Alan: I’ve known the main orga­niz­er, Igna­cio, for quite some time. I’ve done work with Rur­al Migrant Min­istry on advo­ca­cy for farm­work­ers, so I’ve been in this type of group before. Igna­cio brought me in and said, Lis­ten, you’re a DACA recip­i­ent. I need your voice — not just for Kingston, but for many.” That’s what I’m doing here.

It’s a great orga­ni­za­tion. He tells me, I’m there for you but I also want you to help your­self. I’m going to be right there back­ing up for you.” If peo­ple could donate to it, it’s a great cause. Mem­ber­ship is not that much: It’s $25, you would great­ly ben­e­fit from it.

Sarah: How can peo­ple find out more about it?

Alan: Go to the web­site, NobodyLeavesMid​Hud​son​.com

Sarah: Any­thing else you want peo­ple to know?

Alan: We’re humans. Treat us like humans. Treat us like cit­i­zens of — not the coun­try, but of the world. That’s what I want. We are humans. I am tired of peo­ple say­ing, What are you?” I’m human. Treat me like a human.

Renee Oni-Ese­leh: I’m Renee Oni-Ese­leh, an activist, orga­niz­er and artist.

Sarah: We’re out­side of John Faso’s office, you were just speak­ing and shar­ing your story.

Renee: I am what hap­pens with­out DACA. I did­n’t get DACA, because I was two months too old for it, and I missed out on being able to go to school. I don’t have a work visa, and I haven’t been able to work for a year. I actu­al­ly would be on dis­abil­i­ty, for var­i­ous rea­sons, but I can’t claim any­thing that I’ve paid into since I was 16 because of my status.

Sarah: One of the things I want­ed to ask about is that a thing that often hap­pens is that dif­fer­ent groups of immi­grants get played off against each oth­er as good” and bad.” I won­der if you could speak to that.

Renee: Oh, I hate that. And I am part of a for­got­ten demo­graph­ic of immi­grants. Black immi­grants tend to be com­plete­ly left out of the con­ver­sa­tion. It’s not at all right to play any of us against each oth­er, because we’re lit­er­al­ly all in the same posi­tion. There are dif­fer­ent ben­e­fits with the immi­gra­tion sys­tem depend­ing on where you come from, but that’s not our fault — that’s the Amer­i­can immi­gra­tion sys­tem. As immi­grants, we need to come togeth­er as our own bloc of peo­ple and say, We’re here, we are some of the biggest con­trib­u­tors to U.S. soci­ety. We get the job done.”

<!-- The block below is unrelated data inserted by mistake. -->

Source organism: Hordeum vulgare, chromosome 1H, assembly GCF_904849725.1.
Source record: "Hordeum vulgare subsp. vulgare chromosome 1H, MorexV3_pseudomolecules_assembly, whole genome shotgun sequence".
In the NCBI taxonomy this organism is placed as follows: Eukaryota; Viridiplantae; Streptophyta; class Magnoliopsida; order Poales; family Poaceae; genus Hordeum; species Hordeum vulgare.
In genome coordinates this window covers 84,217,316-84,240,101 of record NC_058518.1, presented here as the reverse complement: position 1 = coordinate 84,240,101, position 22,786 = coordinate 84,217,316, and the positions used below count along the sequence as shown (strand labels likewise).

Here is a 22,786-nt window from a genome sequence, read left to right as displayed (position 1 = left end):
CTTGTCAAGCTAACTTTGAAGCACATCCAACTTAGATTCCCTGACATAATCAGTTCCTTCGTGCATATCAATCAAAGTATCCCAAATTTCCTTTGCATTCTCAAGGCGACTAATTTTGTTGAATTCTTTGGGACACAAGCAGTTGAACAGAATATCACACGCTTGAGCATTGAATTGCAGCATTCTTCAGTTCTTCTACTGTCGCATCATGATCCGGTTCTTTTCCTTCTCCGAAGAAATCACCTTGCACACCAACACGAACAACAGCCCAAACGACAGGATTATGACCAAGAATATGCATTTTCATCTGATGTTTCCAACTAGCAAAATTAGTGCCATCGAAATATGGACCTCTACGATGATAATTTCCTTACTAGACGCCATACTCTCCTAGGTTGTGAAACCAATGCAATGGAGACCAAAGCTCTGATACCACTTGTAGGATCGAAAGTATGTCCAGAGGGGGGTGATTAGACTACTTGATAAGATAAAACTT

We need to come togeth­er and make our voic­es heard.

Sarah: Talk about how you got involved with the dif­fer­ent orga­niz­ing you do, with Com­mu­ni­ty Voic­es Heard.

Renee: It start­ed with going to the Mil­lions March in NYC as a pro­test­er. I went to the Wom­en’s March, and it just start­ed with this feel­ing that now is the time to kind of take con­trol of our des­tiny — it is time to make our voic­es heard.

I would rather do any­thing else, but at this moment in his­to­ry I have to speak out or I will fall by the wayside.

Sarah: In New York, what can be done on the local lev­el if the fed­er­al gov­ern­ment is in Trump’s hands?

Renee: I live in Pough­keep­sie, and I helped get safe city leg­is­la­tion passed in my city just by show­ing up to Com­mon Coun­cil meet­ings. I met the may­or, befriend­ed him on Face­book, talked to peo­ple I know local­ly and made sure that peo­ple know that I’m here. I put a human face on the issue.

Sarah: If John Faso’s office were to actu­al­ly come out and talk to you, what would you say to him?

Renee: I would say that it is cru­el to dan­gle DACA in front of so many peo­ple’s eyes and then snatch it away.

Sarah: What else do you want peo­ple to know?

Renee: I want peo­ple to know that we’re just peo­ple. The strain of being undoc­u­ment­ed for a real­ly long time puts a lot of stress on you men­tal­ly. I am very high func­tion­ing, and I’m very out­spo­ken, but I know that’s because I’m a strong per­son. I speak for the peo­ple who can’t speak for them­selves. I just want peo­ple to know that we’re here, and we aren’t try­ing to take any­thing from you. We’re try­ing to add to the whole melt­ing pot.

Inter­views for Resis­tance is a project of Sarah Jaffe, with assis­tance from Lau­ra Feuille­bois and sup­port from the Nation Insti­tute. It is also avail­able as a pod­cast on iTunes. Not to be reprint­ed with­out permission. 

Sarah Jaffe is a for­mer staff writer at In These Times and author of Nec­es­sary Trou­ble: Amer­i­cans in Revolt , which Robin D.G. Kel­ley called The most com­pelling social and polit­i­cal por­trait of our age.” You can fol­low her on Twit­ter @sarahljaffe.